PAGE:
The Trip Reviews
Not great but entertaining enough, great 60's psychedelic feel and look. Still it does portray an lsd experience well enough for it's limitations.
Paul Groves is a television commercial director that is struggling with the thought of his wife leaving him. He decides to begin taking LSD that is provided to him by a friend. The Trip follows Groves through an array of sequences where he is high on LSD and unable to comprehend the world around him.
"If it happens again, just go ahead and die."
Roger Corman, director of Bloody Mama, The Tomb of Ligeia, The Terror, The Raven, The Haunted Palace, Pit and the Pendulum, and The Little Shop of Horrors (1960), delivers The Trip. This picture was written by the infamous Jack Nicholson. Fortunately, Nicholson pursued a career in acting and not writing because this movie is awful. You'd have to be on LSD to find this picture interesting. The cast is solid in name only and includes Peter Fonda, Dennis Hopper, Susan Strasberg, and Bruce Dern.
"Just let everything flow, flow right to the center of everything."
This picture grabbed my attention when I saw it possessed similar elements and components to the great Easy Rider picture; unfortunately, this film is a dud and a complete waste of time. There was little direction, plot points, and an unfulfilled conclusion. Overall, I recommend skipping this picture.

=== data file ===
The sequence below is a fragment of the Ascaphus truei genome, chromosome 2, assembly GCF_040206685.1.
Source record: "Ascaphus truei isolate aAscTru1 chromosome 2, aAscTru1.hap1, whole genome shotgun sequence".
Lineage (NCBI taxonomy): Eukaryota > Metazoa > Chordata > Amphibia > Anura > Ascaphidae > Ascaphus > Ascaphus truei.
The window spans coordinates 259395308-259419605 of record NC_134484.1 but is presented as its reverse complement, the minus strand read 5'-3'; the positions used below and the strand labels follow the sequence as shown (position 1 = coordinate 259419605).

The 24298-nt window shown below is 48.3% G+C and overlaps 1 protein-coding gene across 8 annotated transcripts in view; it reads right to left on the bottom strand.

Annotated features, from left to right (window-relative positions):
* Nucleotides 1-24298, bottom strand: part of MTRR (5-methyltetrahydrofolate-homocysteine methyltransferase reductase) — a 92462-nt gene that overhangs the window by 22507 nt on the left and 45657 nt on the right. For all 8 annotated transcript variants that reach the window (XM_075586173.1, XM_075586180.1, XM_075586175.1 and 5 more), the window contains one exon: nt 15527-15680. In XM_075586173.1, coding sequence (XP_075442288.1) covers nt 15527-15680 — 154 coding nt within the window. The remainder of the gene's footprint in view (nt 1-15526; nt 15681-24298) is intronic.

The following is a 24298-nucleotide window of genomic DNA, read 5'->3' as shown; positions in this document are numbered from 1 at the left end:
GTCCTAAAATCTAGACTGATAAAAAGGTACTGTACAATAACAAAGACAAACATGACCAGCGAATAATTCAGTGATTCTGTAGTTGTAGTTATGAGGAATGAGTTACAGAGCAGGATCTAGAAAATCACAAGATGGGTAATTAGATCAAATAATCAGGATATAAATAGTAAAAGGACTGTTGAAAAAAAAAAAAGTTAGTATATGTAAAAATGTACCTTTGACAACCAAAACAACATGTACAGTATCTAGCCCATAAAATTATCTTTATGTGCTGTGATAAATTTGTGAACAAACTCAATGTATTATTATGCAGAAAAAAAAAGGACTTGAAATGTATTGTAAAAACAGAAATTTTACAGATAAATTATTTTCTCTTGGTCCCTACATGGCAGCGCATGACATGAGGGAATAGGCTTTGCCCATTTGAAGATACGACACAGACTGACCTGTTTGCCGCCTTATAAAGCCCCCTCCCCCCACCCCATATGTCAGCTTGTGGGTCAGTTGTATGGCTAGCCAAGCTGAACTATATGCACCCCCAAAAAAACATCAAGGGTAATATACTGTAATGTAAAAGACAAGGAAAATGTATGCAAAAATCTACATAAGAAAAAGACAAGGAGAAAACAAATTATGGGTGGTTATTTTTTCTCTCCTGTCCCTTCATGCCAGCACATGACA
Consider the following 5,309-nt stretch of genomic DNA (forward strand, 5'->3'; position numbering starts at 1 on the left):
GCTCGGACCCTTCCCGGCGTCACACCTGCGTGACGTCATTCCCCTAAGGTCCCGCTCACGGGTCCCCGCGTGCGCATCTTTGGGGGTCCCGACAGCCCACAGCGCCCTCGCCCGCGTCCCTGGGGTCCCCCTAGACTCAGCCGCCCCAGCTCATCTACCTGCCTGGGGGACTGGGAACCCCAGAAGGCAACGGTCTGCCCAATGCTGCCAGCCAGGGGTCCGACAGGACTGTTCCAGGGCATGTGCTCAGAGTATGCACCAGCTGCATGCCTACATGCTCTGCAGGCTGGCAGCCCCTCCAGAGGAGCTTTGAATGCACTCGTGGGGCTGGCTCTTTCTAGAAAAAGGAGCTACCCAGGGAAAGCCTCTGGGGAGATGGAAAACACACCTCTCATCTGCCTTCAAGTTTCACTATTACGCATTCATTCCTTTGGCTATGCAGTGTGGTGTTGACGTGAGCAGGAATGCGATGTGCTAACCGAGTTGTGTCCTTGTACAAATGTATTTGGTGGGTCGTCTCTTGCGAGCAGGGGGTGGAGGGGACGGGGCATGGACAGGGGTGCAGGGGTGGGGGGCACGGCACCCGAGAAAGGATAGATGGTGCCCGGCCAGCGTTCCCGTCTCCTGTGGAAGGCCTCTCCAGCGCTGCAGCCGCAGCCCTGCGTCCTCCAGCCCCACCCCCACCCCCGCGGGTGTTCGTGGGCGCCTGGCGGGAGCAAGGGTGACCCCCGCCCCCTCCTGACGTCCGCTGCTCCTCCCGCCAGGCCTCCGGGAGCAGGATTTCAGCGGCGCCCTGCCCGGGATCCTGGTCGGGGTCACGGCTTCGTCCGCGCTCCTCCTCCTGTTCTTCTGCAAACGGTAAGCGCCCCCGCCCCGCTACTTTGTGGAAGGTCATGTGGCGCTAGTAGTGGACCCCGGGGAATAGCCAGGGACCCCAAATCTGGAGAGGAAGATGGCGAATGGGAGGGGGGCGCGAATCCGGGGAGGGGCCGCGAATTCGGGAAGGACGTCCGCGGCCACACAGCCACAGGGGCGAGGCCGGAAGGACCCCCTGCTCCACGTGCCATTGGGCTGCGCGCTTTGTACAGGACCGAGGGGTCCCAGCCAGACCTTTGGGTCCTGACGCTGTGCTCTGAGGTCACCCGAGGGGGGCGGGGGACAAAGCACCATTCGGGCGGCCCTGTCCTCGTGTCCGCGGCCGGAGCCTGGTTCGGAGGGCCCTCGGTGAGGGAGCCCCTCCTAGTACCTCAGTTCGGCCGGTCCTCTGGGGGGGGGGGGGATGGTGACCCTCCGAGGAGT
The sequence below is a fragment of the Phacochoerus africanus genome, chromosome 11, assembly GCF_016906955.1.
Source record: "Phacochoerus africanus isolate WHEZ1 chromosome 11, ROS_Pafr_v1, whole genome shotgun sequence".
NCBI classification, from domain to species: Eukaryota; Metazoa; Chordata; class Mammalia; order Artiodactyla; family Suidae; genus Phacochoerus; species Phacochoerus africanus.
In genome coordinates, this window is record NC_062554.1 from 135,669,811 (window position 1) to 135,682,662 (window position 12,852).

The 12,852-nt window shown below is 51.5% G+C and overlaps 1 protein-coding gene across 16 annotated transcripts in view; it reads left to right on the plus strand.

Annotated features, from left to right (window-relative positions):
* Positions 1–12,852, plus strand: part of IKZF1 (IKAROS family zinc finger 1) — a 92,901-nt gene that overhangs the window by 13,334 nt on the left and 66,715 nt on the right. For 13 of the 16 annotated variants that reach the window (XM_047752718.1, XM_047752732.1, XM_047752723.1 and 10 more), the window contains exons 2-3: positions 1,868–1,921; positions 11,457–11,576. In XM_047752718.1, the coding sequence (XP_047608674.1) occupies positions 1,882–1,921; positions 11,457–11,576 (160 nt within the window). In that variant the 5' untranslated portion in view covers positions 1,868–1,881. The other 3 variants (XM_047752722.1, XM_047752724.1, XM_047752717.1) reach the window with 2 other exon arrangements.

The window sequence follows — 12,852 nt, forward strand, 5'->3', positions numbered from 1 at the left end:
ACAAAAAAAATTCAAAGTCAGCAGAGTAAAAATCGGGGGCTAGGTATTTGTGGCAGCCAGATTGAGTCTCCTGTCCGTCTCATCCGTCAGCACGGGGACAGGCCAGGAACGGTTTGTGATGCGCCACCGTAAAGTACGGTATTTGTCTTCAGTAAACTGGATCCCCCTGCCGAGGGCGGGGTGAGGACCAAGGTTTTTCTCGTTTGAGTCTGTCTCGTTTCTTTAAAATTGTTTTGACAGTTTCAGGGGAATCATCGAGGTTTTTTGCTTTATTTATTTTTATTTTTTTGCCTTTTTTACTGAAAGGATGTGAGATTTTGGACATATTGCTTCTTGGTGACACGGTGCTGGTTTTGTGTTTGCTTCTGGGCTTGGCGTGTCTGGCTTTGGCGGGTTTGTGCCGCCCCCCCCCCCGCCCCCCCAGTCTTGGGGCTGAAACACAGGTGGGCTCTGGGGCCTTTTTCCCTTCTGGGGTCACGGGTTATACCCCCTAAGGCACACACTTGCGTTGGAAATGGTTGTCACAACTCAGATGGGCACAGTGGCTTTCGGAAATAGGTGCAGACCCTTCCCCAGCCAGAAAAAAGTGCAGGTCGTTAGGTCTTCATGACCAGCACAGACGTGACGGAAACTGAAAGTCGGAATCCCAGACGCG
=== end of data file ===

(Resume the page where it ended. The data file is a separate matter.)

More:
"I am guilty."
Maybe it can only be appreciated by those who have indeed taken psychedelic trips. It reminded me of many of my 'nights' however I wasn't so much in the public view as Peter Fonda's character was.
In one scene of the movie in the midst of LSD madness, Paul [Fonda's Character] breaks into a house and befriends a little girl for a few minutes only to be shouted out of the house by her father. [Poor Paul]
Paul also has some fun hallucinations at the local laundry mat, He also walks up and down the streets like a cracked out mexican who has lost his way.
What I am trying to say is: This is a fun film and if you're into the drug culture this film can very be appreciated. More so for it's comedic aspect other than it's drug aspect.
"Do you feel that? The life, it's just flowing off it like energy! It's all over...all over my hands! It just runs down my arm..."--Peter holding an orange while on LSD
The Trip (1967) ***
Mildly disappointing LSD flick from the Corman factory written by Jack Nicholson. Peter Fonda is the TV ad director who decides to go on an acid trip, guided by his friend Bruce Dern. Cue a lot of psychedelic light effects, incessant cuts, gratuitous Dennis Hopper and a lot of paranoid freaking out. Frankly, unless you?re on acid yourself, the film becomes rather redundant after a while; despite only being an hour and twenty minutes long, it feels interminable. The cast (which also includes Susan Strasberg in a thankless role as Fonda?s ex-wife, who he keeps hallucinating about) do their best, but it?s obvious (despite the cheesy, tacked-on message at the beginning of the film) that the movie was made for people who were stoned. It doesn?t quite have the peculiar charm of Fear and Loathing in Las Vegas (which suffered from a similar fate, but was strangely entertaining and simultaneously headache-inducing) nor does it work too well as a coherent story. It?s still not a bad movie; it?s pretty well-made in spite of all this, and it certainly seems realistic (Fonda, Nicholson, Corman and Dern all did some ?research? before shooting) but that doesn?t help it much.
Dirty Pretty Things (2003) ***1/2